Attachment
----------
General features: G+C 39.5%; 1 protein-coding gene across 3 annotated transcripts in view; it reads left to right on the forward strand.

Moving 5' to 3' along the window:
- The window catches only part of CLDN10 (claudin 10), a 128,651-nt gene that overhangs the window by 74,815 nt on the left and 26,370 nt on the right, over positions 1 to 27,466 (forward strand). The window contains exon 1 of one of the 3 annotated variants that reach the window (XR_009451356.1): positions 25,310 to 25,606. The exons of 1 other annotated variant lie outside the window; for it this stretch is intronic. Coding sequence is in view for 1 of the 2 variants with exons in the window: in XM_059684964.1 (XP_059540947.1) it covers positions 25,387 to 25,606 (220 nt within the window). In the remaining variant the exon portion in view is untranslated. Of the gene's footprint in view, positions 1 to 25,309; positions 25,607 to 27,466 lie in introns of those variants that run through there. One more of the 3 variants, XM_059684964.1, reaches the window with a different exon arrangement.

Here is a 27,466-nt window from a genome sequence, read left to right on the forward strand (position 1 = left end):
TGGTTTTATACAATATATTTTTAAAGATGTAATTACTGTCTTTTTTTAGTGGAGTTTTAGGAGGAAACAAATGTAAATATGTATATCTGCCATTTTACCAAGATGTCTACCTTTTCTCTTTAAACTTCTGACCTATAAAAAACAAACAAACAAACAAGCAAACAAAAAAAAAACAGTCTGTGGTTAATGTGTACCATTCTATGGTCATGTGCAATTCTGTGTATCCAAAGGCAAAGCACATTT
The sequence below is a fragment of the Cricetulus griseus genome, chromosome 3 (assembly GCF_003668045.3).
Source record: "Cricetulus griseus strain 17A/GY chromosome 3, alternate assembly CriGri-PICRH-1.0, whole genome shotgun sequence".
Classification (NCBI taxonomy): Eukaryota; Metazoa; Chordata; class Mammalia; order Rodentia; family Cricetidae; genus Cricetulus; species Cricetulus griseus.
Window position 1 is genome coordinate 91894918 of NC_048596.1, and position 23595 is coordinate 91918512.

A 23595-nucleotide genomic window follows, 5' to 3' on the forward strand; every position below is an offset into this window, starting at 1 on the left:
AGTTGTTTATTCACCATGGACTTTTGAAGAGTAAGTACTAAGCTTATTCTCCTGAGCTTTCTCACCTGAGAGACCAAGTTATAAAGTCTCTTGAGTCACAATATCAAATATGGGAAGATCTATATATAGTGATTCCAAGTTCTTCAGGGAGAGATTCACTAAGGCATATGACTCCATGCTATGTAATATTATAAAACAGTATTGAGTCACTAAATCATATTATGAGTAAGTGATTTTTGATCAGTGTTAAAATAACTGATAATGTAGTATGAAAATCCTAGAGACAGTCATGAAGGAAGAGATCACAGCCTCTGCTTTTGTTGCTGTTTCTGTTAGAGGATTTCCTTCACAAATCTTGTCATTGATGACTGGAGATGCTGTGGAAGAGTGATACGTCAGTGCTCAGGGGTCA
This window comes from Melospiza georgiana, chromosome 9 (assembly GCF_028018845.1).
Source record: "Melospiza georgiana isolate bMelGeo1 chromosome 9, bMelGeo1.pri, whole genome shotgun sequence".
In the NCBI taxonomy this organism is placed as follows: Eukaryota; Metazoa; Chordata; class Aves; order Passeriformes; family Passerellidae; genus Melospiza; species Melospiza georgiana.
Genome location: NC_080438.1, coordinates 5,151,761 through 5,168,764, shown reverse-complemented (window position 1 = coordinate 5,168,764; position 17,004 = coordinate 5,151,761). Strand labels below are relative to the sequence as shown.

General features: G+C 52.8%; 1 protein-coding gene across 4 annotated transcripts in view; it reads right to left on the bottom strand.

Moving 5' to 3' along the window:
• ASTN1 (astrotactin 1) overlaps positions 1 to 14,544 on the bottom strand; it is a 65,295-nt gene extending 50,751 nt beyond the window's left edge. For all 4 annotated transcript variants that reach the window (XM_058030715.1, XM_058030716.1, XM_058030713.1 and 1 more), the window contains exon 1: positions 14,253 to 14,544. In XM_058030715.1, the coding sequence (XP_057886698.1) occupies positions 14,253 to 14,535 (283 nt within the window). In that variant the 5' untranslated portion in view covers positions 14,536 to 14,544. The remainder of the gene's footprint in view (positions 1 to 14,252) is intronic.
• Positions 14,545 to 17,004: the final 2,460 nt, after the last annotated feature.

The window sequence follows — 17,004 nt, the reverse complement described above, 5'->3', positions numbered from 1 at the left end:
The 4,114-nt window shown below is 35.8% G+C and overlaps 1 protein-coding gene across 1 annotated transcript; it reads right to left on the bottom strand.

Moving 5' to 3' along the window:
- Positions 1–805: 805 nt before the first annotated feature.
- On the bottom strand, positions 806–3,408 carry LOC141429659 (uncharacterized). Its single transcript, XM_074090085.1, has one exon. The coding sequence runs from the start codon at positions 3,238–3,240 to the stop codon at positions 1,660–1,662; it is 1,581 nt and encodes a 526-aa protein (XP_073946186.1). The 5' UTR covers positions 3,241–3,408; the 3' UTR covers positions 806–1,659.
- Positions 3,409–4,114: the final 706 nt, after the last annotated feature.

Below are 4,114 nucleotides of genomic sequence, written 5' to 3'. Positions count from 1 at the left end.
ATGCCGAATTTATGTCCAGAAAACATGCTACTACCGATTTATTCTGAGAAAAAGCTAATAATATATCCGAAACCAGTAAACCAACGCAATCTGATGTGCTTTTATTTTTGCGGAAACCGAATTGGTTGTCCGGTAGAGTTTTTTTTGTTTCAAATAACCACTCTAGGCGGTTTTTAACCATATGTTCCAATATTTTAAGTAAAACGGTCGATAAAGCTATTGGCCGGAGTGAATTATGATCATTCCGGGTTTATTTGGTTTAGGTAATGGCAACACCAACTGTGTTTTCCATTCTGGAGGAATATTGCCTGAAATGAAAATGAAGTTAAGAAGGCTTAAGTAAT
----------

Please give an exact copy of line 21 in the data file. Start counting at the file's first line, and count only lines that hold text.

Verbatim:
The 4,114-nt window shown below is 35.8% G+C and overlaps 1 protein-coding gene across 1 annotated transcript; it reads right to left on the bottom strand.